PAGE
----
As specialists in supply chain recruitment, we like to keep up to date with the latest logistics, supply chain or recruitment news.
In the last week or so, a surprising breakthrough has been made regarding parcel deliveries by Drones. Whilst the concept of using drones has been in the news a little while with Google and Amazon both running trials in the US, it seems online retail giants Amazon have now been granted government permission to trial drone delivery in the UK.
A major development for the world of logistics
Working with the UK Civil Aviation Authority (CAA), the online retail giant will trial its drones by delivering small parcels, while also testing sensors to ensure that the drones can avoid obstacles on their own.
Eventually, Amazon intends to use drones to carry parcels weighing up
to 2.3 kg.
It seems that testing in the UK will be able to be done on a much less stringent basis than in the USA, where the Federal Air Authority demands that drones must be tested within the line of sight.
Not only will Amazon be allowed to test drones beyond the line of sight in suburban and rural areas, but one operator will also be permitted to control multiple drones simultaneously.
The allowance of drone testing in the UK comes mere days after the news of Amazon Flex, which enables car drivers to deliver Amazon parcels in their spare time, subject to passing the retailer’s checks.
Amazon and CAA chiefs respond
Paul Misener, Amazon’s vice president of global innovation policy and communications, said the drone announcement “strengthens our partnership with the UK and brings Amazon closer to our goal of using drones to safely deliver parcels in 30 minutes to customers in the UK and elsewhere around the world.”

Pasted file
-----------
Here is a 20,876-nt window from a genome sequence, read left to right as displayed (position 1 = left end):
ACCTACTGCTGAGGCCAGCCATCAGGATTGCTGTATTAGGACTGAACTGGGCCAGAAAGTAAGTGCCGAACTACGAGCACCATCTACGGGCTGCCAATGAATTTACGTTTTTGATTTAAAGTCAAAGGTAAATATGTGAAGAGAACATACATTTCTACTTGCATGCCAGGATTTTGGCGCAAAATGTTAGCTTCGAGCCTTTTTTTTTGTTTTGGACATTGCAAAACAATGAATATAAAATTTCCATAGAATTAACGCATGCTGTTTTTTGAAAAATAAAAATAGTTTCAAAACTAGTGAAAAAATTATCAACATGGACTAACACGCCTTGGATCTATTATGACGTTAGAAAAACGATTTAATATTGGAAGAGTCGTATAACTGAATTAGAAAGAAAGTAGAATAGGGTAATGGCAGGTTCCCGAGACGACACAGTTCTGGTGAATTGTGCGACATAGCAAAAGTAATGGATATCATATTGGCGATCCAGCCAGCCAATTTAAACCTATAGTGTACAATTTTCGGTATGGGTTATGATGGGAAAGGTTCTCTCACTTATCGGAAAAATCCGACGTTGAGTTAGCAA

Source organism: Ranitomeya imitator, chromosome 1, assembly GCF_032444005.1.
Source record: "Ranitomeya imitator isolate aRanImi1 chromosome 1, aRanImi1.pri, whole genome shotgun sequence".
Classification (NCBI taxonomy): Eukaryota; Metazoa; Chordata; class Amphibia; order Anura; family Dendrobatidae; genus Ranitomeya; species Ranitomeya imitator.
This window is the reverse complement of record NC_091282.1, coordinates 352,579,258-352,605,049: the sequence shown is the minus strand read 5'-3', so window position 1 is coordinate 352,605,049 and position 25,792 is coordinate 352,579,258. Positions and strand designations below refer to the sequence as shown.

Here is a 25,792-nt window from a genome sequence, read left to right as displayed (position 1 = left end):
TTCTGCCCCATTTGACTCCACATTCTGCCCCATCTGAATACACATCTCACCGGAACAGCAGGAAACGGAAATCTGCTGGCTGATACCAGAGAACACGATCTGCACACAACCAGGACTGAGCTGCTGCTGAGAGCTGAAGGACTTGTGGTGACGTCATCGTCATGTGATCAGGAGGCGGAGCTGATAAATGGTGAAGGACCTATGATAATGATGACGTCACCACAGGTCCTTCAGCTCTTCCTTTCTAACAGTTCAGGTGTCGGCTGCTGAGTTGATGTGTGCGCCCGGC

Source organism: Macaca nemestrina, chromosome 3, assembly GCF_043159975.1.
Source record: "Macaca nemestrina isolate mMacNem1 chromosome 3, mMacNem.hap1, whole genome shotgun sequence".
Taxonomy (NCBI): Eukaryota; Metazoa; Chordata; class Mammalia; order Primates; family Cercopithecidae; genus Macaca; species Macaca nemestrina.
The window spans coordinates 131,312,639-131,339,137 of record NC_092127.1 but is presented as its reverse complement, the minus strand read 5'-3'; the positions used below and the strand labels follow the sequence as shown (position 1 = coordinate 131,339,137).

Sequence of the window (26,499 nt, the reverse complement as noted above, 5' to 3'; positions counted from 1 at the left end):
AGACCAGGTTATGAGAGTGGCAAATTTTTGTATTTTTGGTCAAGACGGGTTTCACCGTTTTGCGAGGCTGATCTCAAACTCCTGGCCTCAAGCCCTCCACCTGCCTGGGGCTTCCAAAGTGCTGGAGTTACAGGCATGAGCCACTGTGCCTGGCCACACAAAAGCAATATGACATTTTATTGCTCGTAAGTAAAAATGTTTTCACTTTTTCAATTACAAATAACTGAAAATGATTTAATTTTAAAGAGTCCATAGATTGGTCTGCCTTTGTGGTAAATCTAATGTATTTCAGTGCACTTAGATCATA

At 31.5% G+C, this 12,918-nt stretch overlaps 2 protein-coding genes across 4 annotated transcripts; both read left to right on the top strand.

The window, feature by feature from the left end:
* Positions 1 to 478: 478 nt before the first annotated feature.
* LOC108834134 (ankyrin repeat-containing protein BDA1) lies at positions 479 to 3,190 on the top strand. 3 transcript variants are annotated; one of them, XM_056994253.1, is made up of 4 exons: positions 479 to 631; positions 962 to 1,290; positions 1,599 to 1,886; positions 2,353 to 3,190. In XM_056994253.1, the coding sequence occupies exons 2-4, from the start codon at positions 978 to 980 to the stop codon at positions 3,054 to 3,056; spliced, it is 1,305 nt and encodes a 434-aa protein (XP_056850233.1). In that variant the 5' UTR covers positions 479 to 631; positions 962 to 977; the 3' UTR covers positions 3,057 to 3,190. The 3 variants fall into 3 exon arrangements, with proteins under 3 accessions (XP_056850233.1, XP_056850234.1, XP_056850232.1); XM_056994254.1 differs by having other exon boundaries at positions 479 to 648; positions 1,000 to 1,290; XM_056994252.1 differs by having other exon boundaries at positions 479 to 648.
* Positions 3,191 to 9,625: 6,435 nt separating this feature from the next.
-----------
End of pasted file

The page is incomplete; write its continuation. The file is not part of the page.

Meanwhile, having previously warned about the use of drones by private and hobby users, the CAA has expressed interest in finding out how drones could be used safely in response to Amazon’s tests. CAA Policy Director Tim Johnson commented:
“We want to enable the innovation that arises from the development of drone technology by safely integrating drones into the overall aviation system. These tests by Amazon will help inform our policy and future approach.”
A new set of skills may be required
This dramatic change in the approach to delivering goods may just bring about an influx of new jobs, which will, in turn, require a set of skills previously unknown in the supply chain and logistics industries.
Finding people with the right skills and knowledge to safely and correctly work with drones is going to be slightly difficult as it is a fairly new technology, which will, in turn, make the need for effective logistics and supply chain recruitment solutions greater than ever.
For more information regarding recruitment within the logistics and supply chain industry, contact Bis Henderson – an award-winning recruitment consultancy.